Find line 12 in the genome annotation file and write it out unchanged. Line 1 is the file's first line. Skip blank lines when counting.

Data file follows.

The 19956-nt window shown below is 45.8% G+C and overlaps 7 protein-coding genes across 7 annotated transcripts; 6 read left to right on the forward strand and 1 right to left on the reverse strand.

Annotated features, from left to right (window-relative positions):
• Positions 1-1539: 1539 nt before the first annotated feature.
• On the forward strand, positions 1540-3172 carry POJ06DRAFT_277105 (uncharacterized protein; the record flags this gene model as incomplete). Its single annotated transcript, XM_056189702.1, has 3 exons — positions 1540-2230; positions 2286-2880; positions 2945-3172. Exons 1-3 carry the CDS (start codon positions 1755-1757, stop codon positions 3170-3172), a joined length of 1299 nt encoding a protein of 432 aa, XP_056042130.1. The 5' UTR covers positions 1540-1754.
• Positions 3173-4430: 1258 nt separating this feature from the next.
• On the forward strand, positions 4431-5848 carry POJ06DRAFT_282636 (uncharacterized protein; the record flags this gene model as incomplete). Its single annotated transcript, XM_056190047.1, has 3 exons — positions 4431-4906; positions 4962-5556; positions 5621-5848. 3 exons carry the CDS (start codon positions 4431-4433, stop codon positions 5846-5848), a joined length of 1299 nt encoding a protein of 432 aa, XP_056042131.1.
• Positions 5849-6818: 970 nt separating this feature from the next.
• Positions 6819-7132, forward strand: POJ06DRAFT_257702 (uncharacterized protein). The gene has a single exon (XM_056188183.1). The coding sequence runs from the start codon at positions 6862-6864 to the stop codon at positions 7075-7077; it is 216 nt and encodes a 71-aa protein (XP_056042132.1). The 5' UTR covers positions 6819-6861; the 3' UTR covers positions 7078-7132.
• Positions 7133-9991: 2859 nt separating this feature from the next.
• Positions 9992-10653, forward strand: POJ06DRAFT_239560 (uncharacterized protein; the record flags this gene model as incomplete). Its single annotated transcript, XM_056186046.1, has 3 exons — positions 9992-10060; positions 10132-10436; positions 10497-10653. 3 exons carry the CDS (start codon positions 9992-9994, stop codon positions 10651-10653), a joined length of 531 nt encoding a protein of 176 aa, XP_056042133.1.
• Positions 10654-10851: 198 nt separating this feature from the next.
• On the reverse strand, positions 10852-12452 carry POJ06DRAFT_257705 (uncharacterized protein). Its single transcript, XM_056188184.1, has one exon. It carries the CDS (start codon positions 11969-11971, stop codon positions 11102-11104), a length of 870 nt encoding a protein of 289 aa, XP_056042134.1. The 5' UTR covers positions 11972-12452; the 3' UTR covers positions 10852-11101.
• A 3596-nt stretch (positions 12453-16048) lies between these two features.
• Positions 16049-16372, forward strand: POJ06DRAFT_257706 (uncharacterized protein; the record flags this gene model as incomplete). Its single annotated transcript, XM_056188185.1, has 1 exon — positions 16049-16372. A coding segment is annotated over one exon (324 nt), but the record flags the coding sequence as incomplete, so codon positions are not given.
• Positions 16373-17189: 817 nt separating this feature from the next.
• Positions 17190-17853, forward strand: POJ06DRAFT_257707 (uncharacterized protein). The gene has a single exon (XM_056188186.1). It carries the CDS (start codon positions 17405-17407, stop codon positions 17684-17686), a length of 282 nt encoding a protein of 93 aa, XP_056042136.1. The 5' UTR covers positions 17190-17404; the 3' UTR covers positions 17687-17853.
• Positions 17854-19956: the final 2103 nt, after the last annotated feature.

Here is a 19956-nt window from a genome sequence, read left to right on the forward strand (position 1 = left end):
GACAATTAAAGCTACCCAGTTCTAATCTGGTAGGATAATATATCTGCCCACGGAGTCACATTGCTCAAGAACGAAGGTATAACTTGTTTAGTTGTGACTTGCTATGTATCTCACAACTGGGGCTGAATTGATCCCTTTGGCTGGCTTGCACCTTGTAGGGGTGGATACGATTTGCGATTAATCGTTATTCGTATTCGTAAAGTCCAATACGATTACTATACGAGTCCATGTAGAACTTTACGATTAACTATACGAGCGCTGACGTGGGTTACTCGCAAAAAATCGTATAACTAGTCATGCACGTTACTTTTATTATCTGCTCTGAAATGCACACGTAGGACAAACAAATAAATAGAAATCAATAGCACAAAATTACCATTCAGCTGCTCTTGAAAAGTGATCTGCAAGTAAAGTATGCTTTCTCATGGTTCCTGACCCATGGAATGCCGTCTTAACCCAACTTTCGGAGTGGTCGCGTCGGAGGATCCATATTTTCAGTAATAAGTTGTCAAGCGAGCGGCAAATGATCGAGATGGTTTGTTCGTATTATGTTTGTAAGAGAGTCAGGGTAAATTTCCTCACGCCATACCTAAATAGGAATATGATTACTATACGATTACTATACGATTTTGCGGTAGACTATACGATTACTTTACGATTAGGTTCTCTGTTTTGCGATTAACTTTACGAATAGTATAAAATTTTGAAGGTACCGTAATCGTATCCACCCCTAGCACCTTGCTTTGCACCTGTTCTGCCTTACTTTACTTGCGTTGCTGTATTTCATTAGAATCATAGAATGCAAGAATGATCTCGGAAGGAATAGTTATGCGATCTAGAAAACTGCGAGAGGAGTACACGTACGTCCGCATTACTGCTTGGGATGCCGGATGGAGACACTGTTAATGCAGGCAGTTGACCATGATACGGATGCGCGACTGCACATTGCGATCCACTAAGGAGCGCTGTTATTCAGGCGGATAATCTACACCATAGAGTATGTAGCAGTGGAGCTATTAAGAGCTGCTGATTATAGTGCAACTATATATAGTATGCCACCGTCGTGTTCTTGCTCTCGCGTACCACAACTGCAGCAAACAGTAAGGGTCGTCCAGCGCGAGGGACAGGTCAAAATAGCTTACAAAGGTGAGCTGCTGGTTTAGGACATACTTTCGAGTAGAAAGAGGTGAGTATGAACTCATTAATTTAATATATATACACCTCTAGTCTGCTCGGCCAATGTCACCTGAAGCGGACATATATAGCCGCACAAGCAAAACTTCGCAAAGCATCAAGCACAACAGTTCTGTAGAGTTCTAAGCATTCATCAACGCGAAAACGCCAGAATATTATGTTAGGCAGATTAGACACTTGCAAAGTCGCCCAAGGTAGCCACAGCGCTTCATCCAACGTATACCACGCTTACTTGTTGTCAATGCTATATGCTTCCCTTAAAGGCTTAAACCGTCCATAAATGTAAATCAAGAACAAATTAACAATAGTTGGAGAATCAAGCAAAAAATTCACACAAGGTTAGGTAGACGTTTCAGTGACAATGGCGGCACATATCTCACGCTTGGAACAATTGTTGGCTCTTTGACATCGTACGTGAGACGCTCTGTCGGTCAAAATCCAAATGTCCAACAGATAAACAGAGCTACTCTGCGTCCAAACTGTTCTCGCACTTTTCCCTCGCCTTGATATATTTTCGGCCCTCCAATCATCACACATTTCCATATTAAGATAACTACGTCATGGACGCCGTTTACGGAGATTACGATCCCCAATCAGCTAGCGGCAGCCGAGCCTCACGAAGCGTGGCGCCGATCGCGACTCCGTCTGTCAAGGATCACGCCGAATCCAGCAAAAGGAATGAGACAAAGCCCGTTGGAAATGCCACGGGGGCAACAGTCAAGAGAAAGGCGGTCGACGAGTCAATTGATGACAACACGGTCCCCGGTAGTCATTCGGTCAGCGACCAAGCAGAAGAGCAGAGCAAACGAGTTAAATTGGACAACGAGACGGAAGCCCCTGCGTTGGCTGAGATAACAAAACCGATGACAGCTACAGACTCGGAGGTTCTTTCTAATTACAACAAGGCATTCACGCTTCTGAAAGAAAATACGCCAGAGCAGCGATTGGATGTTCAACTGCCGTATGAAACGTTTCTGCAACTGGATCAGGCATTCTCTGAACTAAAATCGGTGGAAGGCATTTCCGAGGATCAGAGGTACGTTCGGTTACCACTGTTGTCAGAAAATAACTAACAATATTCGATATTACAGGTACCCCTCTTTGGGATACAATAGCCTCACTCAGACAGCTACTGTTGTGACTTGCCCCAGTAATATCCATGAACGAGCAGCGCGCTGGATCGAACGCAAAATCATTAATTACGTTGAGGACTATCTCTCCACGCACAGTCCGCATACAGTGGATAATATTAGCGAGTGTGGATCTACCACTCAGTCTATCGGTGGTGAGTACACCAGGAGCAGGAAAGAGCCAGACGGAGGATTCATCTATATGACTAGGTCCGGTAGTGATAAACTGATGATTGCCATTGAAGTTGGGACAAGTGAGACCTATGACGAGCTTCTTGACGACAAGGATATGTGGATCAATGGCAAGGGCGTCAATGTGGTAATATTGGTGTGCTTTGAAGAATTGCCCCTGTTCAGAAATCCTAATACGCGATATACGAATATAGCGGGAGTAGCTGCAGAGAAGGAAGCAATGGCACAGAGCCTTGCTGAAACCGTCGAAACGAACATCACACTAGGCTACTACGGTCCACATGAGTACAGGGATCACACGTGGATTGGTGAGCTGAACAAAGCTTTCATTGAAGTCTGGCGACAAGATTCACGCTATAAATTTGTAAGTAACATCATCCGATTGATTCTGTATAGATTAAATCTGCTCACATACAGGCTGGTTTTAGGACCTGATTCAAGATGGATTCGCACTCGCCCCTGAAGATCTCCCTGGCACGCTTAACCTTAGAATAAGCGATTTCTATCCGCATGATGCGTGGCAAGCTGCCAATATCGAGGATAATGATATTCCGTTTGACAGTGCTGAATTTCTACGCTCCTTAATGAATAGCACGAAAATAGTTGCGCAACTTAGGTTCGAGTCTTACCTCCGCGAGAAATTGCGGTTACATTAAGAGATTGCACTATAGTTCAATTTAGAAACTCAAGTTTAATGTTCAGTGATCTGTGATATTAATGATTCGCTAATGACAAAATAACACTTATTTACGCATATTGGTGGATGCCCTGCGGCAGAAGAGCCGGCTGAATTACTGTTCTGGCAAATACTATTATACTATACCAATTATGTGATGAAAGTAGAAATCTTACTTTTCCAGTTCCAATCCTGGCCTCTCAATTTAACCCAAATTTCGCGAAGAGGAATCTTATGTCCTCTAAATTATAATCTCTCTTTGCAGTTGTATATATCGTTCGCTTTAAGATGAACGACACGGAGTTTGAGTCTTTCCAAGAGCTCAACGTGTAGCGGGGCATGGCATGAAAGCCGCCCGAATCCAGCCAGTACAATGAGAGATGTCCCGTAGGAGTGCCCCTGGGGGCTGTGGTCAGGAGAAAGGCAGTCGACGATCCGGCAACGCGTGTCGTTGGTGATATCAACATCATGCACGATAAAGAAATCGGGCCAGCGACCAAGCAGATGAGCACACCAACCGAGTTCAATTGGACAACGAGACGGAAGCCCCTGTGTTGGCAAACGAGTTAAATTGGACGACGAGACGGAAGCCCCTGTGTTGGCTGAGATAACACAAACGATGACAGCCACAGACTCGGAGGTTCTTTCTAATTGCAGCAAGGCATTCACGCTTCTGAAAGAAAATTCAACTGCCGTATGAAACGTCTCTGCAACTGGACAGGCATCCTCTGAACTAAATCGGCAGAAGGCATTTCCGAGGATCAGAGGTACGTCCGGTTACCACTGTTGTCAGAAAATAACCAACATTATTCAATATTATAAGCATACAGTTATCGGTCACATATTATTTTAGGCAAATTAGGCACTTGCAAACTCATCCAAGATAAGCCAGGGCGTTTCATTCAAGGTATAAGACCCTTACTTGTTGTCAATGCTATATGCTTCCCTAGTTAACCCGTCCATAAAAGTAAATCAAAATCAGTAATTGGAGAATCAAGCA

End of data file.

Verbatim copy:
• On the reverse strand, positions 10852-12452 carry POJ06DRAFT_257705 (uncharacterized protein). Its single transcript, XM_056188184.1, has one exon. It carries the CDS (start codon positions 11969-11971, stop codon positions 11102-11104), a length of 870 nt encoding a protein of 289 aa, XP_056042134.1. The 5' UTR covers positions 11972-12452; the 3' UTR covers positions 10852-11101.